Inducible nitric oxide synthase knockout mice exhibit resistance to the multiple organ failure induced by zymosan

Salvatore Cuzzocrea, Emanuela Mazzon, Laura Dugo, Alberto Barbera, Tommaso Centorrino, Antonio Ciccolo, Maria Teresa Fonti, Achille P. Caputi

Research output: Contribution to journalArticlepeer-review


In the present study, by comparing the responses in wild-type mice (+/+) and mice lacking (-/-) the inducible (or type 2) nitric oxide synthase (iNOS), we investigated the role played by iNOS in the development of non-septic shock. A severe inflammatory response characterized by peritoneal exudation, high peritoneal levels of nitrate/nitrite, and leukocyte infiltration into peritoneal exudate was induced by zymosan administration in iNOS +/+ mice. This inflammatory process coincided with the damage of lung, liver, and small intestine, as assessed by histological examination. Lung, small intestine, and liver myeloperoxidase (MPO) activity, indicative of neutrophil infiltration and lipid peroxidation, were significantly increased in zymosan-treated iNOS +/+ mice. Peritoneal administration of zymosan in the iNOS +/+ mice induced also a significant increase in the plasma levels of nitrite/nitrate and in the levels of peroxynitrite at 18 h after zymosan challenge. Immunohistochemical examination demonstrated a marked increase in the immunoreactivity to nitrotyrosine and to poly ADP-ribose synthetase (PARS) in the lung, liver, and intestine of zymosan-treated iNOS +/+ mice. The intensity and degree of nitrotyrosine and PARS were markedly reduced in tissue section from zymosan-iNOS -/-mice. Zymosan-treated iNOS -/-mice showed a significantly decreased mortality and inhibition of the development of peritonitis. In addition, iNOS -/-mice showed a significant protection on the development of organ failure since tissue injury and MPO were reduced in lung, small intestine, and liver. Furthermore, a significant reduction of suppression of mitochondrial respiration, DNA strand breakage, and reduction of cellular levels of NAD+ was observed in ex vivo macrophages harvested from the peritoneal cavity of iNOS -/-mice subjected to zymosan-induced non-septic shock. In vivo treatment with aminoguanidine (300 mg/kg 1 and 6 h after zymosan administration) significantly prevents the inflammatory process. Taken together, our results clearly demonstrate that iNOS plays an important role in zymosan-induced non-septic shock.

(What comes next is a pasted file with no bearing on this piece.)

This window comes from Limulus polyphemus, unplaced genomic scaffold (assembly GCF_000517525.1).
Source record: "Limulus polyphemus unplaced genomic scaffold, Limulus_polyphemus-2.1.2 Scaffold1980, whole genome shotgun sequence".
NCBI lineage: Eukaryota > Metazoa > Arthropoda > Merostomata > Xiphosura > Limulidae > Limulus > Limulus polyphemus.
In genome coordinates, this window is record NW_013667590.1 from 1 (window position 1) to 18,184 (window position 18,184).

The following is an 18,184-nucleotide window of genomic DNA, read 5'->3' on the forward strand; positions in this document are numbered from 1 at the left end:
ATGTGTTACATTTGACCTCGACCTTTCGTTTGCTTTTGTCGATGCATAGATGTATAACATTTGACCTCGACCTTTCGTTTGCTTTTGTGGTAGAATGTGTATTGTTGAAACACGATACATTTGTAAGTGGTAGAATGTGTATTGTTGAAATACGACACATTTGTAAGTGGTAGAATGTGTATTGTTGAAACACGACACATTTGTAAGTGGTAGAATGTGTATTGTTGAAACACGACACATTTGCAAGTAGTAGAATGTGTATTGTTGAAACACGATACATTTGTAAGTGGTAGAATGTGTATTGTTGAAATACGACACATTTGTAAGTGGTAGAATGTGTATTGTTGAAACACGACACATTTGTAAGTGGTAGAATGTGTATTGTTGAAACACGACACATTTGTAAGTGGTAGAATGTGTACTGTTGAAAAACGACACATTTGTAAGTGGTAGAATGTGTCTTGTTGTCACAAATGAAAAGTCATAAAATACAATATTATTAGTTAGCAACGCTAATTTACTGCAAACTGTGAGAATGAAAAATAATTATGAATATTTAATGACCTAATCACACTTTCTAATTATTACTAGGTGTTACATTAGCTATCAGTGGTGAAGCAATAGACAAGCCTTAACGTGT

Original languageEnglish
Pages (from-to)51-58
Number of pages8
Issue number1
Publication statusPublished - Jul 2001


  • Free radicals
  • Inflammation
  • iNOS
  • Peroxynitrite
  • Zymosan

ASJC Scopus subject areas

  • Physiology
  • Critical Care and Intensive Care Medicine


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